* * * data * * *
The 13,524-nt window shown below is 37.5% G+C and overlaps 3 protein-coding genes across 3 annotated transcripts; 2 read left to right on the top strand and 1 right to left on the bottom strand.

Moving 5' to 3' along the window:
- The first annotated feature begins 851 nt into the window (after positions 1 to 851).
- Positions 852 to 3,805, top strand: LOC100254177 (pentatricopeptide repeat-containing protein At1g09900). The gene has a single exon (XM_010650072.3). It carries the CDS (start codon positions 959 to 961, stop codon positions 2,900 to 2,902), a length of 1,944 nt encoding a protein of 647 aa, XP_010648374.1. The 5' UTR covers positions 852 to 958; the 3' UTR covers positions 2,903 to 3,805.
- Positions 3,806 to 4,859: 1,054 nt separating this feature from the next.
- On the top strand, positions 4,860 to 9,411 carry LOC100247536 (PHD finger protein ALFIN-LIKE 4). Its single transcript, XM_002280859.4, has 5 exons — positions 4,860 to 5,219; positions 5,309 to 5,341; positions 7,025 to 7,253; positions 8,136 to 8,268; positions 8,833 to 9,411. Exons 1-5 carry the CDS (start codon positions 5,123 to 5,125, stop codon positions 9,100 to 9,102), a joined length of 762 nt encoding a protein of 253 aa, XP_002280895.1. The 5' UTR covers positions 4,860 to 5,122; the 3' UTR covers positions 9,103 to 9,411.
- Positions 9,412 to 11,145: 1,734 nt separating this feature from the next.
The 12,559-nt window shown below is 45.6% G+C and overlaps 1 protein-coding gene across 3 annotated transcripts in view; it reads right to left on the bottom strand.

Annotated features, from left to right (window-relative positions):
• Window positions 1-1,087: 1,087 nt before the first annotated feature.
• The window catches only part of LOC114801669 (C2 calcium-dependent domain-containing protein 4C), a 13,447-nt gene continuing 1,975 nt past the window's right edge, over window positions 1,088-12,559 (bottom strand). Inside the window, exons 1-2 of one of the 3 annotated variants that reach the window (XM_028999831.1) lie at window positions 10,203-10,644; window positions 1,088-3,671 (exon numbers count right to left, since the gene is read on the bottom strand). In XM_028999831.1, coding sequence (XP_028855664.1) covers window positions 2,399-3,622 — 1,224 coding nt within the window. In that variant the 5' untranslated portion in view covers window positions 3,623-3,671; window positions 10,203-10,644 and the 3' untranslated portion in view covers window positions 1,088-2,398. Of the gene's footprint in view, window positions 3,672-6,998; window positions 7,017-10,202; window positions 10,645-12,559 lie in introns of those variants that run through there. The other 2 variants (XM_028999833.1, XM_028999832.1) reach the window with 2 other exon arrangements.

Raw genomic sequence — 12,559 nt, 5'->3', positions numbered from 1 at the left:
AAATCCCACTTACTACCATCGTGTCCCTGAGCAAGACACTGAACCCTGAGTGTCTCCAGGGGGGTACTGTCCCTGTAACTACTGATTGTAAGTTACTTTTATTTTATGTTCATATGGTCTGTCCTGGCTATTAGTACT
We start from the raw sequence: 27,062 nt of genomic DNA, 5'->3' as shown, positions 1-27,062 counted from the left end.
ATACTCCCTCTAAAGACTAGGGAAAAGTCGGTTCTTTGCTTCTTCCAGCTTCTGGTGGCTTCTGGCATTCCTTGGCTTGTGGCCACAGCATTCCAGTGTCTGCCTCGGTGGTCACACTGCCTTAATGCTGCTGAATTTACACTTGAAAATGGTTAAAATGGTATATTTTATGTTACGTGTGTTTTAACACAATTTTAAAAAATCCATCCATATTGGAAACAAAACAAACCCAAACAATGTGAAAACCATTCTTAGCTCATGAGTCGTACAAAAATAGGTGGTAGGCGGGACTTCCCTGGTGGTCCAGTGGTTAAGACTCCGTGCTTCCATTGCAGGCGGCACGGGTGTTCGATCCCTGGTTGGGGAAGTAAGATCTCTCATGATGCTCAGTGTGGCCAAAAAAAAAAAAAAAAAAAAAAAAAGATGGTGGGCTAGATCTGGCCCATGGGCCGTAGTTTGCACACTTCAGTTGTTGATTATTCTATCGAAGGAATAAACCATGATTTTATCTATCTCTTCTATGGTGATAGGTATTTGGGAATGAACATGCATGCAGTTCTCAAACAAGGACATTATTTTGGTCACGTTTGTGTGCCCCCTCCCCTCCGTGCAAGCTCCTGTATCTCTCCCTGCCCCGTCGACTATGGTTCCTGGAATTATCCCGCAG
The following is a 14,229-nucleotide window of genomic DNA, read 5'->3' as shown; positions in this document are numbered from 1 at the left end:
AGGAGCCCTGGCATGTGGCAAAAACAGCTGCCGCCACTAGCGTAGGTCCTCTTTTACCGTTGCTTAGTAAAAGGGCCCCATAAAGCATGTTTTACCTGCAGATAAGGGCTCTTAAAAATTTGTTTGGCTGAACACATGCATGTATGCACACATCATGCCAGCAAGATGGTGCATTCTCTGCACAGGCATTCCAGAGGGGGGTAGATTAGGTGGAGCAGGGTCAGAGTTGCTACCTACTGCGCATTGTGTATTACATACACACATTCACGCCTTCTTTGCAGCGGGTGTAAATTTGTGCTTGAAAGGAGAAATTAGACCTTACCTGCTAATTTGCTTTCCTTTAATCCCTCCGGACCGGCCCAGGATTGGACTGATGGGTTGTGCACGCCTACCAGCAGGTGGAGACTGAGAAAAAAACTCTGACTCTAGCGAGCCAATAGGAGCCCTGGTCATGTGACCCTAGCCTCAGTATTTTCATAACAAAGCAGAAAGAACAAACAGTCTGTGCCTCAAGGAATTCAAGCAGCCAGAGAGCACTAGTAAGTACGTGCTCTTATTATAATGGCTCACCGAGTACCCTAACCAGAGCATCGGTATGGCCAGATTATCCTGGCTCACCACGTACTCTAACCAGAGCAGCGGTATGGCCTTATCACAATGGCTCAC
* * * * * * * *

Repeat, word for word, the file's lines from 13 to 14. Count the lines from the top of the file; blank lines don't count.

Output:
AAATCCCACTTACTACCATCGTGTCCCTGAGCAAGACACTGAACCCTGAGTGTCTCCAGGGGGGTACTGTCCCTGTAACTACTGATTGTAAGTTACTTTTATTTTATGTTCATATGGTCTGTCCTGGCTATTAGTACT
We start from the raw sequence: 27,062 nt of genomic DNA, 5'->3' as shown, positions 1-27,062 counted from the left end.